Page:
Bigger Crowds, More Singers Arrested At Capitol


Yesterday’s crackdown on protesters drew an even larger crowd to the state Capitol today, as police made 29 more arrests.

Protesters packed the floor of the Capitol rotunda today and a full house of spectators watched from the two floors above. If the arrests on Wednesday were meant to keep people away, Frieda Schowalter of Madison said they failed. After she was arrested, she proudly displayed her $200 ticket and the plastic zip tie handcuffs police used to detain her.

“Is it a deterrent? No, it’s like kindling on a fire,” she said. “They just fanned the flames of my enthusiasm for the first article of the Wisconsin Constitution, which is freedom of speech. They fanned the flames of a lot of people today.”

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The arrests did drive away at least one protester. As the crowd got bigger and the arrests started, Michael Kissick made his way out of the building. “I haven’t crossed the police my whole life, actually, and I’m not going to start now,” he told WPR. “My approach was to take it to court.”

Kissick, an assistant professor of medical physics at the University of Wisconsin, brought the federal lawsuit that the Department of Administration is now pointing to as its grounds for these arrests. In that case, Judge William Conley blocked the state from requiring permits for groups of 20 or smaller. The state says that means groups of 21 or more need a permit or risk arrest. Kissick says that’s nowhere to be found in the ruling. He says a better strategy for the state would have been to leave the Solidarity Sing Along alone.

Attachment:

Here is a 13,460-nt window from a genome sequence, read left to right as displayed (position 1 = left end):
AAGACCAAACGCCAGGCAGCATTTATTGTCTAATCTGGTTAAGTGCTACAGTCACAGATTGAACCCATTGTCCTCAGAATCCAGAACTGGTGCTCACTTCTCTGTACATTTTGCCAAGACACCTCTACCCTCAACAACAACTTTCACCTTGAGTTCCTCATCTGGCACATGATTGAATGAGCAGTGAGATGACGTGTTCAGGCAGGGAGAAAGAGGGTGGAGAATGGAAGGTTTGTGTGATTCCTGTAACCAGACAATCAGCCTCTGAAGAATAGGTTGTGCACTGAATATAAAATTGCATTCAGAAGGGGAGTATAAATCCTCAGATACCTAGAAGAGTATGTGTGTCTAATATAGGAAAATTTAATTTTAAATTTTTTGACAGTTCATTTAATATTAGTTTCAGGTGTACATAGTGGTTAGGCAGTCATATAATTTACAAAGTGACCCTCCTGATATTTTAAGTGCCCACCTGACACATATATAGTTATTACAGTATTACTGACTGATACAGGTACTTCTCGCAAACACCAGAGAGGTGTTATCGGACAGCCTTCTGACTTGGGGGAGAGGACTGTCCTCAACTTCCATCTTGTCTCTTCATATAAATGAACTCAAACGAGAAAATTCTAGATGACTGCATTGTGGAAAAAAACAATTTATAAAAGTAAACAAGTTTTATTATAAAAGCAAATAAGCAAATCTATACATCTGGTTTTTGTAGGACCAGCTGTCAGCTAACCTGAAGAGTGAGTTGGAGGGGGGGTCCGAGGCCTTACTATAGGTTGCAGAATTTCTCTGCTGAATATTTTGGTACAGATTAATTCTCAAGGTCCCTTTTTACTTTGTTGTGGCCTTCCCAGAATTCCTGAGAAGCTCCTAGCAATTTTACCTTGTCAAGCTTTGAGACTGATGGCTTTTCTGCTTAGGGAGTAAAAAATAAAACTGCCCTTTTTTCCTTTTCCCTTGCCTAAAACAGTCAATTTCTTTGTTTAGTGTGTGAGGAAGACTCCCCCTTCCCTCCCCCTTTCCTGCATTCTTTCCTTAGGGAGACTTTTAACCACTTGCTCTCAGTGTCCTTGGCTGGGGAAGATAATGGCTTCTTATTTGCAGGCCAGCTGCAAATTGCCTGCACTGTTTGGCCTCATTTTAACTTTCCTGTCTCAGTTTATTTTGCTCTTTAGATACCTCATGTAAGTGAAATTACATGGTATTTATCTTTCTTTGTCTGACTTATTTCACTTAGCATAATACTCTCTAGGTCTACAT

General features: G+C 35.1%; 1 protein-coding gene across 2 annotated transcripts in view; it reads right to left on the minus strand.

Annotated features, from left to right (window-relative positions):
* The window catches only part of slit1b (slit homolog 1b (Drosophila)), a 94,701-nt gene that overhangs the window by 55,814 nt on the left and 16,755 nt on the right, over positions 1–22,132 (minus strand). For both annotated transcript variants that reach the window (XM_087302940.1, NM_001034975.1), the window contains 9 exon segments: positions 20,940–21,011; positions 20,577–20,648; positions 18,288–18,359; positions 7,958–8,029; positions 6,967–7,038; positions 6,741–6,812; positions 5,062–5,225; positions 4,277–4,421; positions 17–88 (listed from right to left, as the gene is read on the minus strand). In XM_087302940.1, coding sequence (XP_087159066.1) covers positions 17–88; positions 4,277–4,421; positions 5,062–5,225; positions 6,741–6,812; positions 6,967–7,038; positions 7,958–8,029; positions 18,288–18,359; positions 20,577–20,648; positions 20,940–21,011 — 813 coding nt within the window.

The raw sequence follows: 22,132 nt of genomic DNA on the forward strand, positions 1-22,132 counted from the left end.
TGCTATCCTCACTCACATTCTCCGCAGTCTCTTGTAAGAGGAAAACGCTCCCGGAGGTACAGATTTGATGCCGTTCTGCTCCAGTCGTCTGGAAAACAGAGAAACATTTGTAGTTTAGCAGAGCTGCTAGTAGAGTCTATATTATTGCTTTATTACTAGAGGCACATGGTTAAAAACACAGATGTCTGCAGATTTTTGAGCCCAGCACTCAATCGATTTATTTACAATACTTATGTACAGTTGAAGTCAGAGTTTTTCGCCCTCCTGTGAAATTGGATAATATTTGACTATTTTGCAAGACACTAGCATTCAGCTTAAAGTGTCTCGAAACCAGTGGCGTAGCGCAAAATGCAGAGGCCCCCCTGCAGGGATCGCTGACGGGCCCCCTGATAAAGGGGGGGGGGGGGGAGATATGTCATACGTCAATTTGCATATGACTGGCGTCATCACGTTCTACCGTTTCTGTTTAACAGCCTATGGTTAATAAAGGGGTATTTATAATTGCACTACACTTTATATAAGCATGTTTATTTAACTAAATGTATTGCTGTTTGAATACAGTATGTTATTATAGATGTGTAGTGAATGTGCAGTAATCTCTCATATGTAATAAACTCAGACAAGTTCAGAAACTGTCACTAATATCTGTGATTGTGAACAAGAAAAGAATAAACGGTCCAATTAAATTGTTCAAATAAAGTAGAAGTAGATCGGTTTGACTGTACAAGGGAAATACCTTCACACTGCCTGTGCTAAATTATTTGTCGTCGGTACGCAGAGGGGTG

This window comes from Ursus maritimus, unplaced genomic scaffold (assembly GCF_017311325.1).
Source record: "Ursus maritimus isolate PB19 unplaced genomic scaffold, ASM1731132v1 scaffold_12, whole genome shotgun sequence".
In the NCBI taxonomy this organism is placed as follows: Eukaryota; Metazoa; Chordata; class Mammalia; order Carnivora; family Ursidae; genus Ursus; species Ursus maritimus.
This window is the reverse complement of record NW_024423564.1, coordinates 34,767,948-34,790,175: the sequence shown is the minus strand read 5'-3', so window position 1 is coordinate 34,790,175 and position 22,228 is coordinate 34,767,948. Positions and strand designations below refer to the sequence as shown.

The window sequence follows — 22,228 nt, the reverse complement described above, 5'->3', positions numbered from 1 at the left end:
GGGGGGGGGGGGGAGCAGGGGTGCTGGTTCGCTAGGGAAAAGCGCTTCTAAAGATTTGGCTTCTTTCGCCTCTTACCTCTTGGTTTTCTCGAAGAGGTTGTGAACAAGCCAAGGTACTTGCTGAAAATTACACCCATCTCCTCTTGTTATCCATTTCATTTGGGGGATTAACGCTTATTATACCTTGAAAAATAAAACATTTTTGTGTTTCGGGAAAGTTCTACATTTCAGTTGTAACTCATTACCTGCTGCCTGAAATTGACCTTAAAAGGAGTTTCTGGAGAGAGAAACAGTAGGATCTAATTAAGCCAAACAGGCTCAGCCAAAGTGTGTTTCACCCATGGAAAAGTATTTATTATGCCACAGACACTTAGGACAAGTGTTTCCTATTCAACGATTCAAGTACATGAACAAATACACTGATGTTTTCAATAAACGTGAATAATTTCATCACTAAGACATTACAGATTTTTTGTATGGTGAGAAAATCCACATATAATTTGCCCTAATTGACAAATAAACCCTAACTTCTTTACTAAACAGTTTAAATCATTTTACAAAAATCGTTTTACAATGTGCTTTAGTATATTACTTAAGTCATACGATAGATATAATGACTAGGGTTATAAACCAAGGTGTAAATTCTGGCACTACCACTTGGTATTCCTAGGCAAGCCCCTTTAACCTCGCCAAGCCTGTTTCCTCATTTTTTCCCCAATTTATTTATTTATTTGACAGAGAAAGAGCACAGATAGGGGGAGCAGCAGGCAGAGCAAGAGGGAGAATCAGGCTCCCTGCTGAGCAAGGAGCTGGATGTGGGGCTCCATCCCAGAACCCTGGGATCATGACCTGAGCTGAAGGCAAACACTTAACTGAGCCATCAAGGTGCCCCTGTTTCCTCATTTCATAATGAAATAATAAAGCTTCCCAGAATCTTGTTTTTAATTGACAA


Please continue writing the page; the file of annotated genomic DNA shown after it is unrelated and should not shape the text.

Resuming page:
“[The Sing Along] was going to die,” he said. “It was on the verge of fading out. Now look at it. This is not the way. By adding energy to a protest, you’re not calming the protest down, you’re not having it go away. Nobody’s better off.”

The Department of Administration issued a statement saying that if the singers got a permit, they could stay without arrest. The Department has not responded to requests for an interview.